Numerous English readers have enjoyed the adventures of Tintin, and escapades of Asterix. Now with Lucky Luke becoming available, the time is right for a (welcome) invasion of European comics.
Great buy... I love it. Jan 2, 2008
A must own for any Lucky Luke fan... 40 minutes of sheer reading pleasure... and as always the aboslutely best graphics!
Classic humor comic series. Nov 13, 2007
It's cause for celebration that Cinebooks are publishing this classic Euro graphic album series for all ages. It's by written by Goscinny, writer of Asterix, one of the all time greats of humorour comics, and it's illustrated in inimitable style by Morris. These books are enormously enjoyable, and they're an essential part of comic book history. And it's great to have Lucky Luke speak in his 'native' language - well, obviously it's a French series, but Lucky Luke is an American cowboy, so.... well, you get my meaning. Also remember to get Goscinny's third classic series "Iznogoud", Cinebooks is starting to publish that one in 2008. It's as funny as "Asterix" and "Lucky Luke", but a lot weirder.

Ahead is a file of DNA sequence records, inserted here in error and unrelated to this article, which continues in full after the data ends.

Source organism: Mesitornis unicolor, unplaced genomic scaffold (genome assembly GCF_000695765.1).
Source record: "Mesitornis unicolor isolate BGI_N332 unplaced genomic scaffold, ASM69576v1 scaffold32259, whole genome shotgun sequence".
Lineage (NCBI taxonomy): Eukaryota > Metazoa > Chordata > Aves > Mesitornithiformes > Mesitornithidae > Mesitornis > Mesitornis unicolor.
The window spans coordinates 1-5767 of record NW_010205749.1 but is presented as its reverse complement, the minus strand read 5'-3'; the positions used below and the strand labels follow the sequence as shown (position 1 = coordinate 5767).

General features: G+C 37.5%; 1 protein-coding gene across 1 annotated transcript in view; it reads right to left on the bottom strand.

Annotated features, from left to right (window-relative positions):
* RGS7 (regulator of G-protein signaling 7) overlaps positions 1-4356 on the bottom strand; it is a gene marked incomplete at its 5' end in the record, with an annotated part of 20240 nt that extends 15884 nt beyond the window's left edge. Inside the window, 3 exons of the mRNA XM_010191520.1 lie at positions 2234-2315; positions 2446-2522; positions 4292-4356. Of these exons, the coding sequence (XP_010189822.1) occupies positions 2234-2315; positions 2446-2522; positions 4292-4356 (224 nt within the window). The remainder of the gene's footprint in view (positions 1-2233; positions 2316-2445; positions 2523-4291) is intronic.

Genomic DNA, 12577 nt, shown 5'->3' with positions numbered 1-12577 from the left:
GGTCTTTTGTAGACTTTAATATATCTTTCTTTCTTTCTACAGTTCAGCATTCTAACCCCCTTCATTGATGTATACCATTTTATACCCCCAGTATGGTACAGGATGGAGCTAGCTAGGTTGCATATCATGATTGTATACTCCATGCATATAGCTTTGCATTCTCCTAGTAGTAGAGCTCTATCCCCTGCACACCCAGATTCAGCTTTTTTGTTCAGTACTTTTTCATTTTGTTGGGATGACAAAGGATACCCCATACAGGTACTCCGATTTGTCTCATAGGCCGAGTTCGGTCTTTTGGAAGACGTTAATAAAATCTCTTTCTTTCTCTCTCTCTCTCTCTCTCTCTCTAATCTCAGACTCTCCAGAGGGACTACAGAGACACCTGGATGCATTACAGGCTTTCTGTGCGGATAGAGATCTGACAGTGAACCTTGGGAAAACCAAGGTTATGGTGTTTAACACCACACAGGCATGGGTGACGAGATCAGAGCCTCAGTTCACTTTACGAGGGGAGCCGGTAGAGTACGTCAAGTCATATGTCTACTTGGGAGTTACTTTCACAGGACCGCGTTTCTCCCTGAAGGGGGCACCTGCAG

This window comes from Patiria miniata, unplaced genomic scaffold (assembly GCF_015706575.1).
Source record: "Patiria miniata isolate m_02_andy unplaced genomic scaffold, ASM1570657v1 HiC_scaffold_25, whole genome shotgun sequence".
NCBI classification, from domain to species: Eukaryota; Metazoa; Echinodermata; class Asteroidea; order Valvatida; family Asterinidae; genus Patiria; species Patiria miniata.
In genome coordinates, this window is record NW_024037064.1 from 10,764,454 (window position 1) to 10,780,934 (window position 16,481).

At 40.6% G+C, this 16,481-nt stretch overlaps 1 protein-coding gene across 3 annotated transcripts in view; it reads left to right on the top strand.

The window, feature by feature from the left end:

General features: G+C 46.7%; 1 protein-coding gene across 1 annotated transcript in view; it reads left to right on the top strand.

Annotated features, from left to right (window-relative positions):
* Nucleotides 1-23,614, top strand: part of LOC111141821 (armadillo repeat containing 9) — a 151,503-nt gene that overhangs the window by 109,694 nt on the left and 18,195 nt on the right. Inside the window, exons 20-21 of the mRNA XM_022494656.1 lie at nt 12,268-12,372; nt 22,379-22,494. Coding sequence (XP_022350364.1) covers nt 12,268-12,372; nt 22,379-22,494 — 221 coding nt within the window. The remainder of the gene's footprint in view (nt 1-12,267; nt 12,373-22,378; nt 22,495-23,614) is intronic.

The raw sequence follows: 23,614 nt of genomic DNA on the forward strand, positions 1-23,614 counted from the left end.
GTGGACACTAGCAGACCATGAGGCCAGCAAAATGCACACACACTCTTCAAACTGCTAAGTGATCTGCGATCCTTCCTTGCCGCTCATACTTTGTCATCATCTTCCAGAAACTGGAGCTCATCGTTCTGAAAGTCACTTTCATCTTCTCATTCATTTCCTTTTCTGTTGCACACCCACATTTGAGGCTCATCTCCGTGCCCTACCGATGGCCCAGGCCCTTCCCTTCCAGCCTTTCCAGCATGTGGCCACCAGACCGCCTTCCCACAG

Appealing to children and adults Sep 6, 2007
This is another installment in the hugely popular Lucky Luke series. This English-language edition by 9th Cinebook helped get my 12-year-old hooked into the Lucky Luke series. One of the fun aspects of the Lucky Luke books is his fictional interactions with real-life personalities from the Old West: Billy the Kid, The Dalton Gang, Jesse James, Calamity Jane and others.